Don't write off Palin as VP
Monday, 01 September 2008

Maybe the governor of Alaska will be the first to break the glass ceiling that Hillary Clinton only cracked?

Jeremy Lott

In one of Barack Obama's biggest applause lines in Denver on Thursday, he said John McCain had voted with George Bush "90% of the time" and warned, "I don't know about you, but I'm not ready to take a 10% chance on change."

Now McCain has made his vice presidential pick, Alaska governor Sarah Palin, it ensures with something approaching 100% certitude that America is about to get one kind of change that Democrats have be pushing for years now.
When George Bush leaves the White House, America will have its first black president or its first female vice president, and - given McCain's advanced age and Palin's youth and vigour - possibly its first female president as well. Diversity indeed.
At their public announcement in Ohio, the Republicans played the gender card for all it was worth. McCain said that he was "especially proud" to be announcing this decision during the week that "we celebrate the anniversary of women's suffrage."
Palin, for her part, noted that the announcement came "88 years almost to the day after the women of America first earned the right to vote." She braved boos from this mostly Republican audience by praising Hillary Clinton's "determination and grace".
The Alaska governor continued: "It was rightly noted in Denver this week that Hillary left 18 million cracks in the highest, hardest glass ceiling in America, but it turns out the women of the America aren't finished yet, and we can shatter that glass ceiling once and for all."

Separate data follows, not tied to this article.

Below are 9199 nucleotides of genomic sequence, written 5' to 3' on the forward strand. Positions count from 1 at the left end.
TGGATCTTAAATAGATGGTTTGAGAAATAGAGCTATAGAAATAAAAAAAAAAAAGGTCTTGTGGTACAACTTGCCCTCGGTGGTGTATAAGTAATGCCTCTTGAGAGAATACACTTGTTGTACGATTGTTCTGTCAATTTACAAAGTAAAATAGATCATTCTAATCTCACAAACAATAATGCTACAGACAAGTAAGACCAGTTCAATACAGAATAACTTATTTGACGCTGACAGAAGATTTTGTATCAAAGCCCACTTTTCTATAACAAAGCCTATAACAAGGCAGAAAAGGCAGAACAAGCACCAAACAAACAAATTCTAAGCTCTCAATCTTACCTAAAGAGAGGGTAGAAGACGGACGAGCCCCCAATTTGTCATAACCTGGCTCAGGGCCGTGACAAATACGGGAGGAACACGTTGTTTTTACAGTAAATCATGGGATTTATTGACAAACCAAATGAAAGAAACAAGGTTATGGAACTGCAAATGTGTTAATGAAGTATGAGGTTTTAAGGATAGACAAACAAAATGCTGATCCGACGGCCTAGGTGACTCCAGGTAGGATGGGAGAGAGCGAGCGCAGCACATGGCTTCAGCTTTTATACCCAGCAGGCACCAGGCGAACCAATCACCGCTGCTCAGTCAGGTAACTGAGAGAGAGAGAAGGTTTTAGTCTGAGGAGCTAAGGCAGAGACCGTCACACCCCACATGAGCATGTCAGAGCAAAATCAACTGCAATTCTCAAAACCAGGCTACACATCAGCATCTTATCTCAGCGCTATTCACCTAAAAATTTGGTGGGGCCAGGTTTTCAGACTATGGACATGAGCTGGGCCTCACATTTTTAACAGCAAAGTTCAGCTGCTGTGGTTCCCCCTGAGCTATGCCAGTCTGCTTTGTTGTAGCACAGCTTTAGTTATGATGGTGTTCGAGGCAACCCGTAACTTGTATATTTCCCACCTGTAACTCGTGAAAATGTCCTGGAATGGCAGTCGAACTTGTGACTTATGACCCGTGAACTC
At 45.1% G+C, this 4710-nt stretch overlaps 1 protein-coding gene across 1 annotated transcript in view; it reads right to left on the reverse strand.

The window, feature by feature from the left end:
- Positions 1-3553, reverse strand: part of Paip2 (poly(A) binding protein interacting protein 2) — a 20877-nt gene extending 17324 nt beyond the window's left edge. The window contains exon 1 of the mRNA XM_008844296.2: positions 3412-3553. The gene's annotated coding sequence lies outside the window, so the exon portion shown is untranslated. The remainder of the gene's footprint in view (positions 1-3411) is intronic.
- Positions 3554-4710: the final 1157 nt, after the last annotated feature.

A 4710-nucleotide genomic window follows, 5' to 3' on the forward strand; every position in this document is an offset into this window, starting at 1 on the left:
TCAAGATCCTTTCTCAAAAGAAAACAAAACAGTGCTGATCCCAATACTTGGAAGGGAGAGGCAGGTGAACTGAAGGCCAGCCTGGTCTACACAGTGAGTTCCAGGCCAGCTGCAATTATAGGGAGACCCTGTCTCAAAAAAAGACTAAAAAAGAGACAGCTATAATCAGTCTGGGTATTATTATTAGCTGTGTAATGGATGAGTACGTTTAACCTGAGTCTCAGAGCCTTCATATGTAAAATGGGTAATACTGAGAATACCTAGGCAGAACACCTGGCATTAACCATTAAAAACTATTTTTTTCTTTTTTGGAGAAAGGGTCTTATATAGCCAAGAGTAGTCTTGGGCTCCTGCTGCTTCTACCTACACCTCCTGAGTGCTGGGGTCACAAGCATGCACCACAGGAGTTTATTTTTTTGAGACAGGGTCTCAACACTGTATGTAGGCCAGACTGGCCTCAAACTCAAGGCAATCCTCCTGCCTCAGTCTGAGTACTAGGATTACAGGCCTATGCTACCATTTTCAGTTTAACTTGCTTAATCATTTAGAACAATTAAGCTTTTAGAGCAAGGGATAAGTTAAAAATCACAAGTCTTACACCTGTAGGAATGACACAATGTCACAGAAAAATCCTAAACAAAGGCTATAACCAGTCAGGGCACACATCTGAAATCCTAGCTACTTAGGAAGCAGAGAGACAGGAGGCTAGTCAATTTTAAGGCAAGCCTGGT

What does Palin bring to the ticket?
Youth: She's two years younger than Barack Obama and about a thousand years younger than McCain.
A woman's touch: The McCain campaign believes she can help peel off disaffected, middle-aged women who supported Clinton in the primaries.
Beauty: Late, Late Show host Craig Ferguson said that she gives off a "naughty librarian vibe" and more than a few male voters (of all ages) may appreciate that.
Pro-lifery: Palin is a member of Feminists for Life and just this year gave birth to a boy with Down Syndrome. Try arguing with that one, Joe Biden.
Biography: She cleverly but not inaccurately calls herself a "hockey mom" of five whose involvement in the PTA drew her into politics.
Reformist cred: McCain and company railed against the "bridges to nowhere" that Alaska's ethics-challenged delegation had secured funding for. It was governor Palin who made sure money for the bridges was spent on other, less objectionable projects. She ran for mayor of Wasilla on the promise to lower her own salary once in office - and did so.
Oil: Palin is very pro-drilling in the ANWR oil reserve and at the same time has a history of tangling with Big Oil as ethics commissioner of the Alaska Oil and Gas Conservation Commission and then as governor, giving her more credibility to make the case. That hit John McCain's sweet spot.
There is, of course, a lot that Palin doesn't bring to the ticket. Her state is not likely to give its whopping three Electoral College votes to Democrats. She is fairly green, currently in the middle of serving her first term as governor. She has no experience in national politics or foreign policy.
McCain picked her for tokenism and for a more interesting reason. Obama seems to believe that "change" simply means more government coupled with an increasing willingness of citizens to shoulder more responsibilities - we should pay more, work harder, and be happy about this. Thus McCain can't ever really be an agent of change.
But there are duelling versions of reform. Obama wants to assign government a much larger role as "our brother's keeper." McCain now claims to represent a more centre-right reformist tradition.
The Republican is not anti-government but he is skeptical that more government is part of the answer to all of life's problems, and he's expressed a willingness to rethink some of his government's current commitments (though not, alas, in Iraq). He's picked the little-known Alaska governor to send the message that he means it.

Jeremy Lott is a contributing editor to Books & Culture and the author of In Defense of Hypocrisy. His work has appeared in the American Spectator, the American Prospect, the American, and USA Today.

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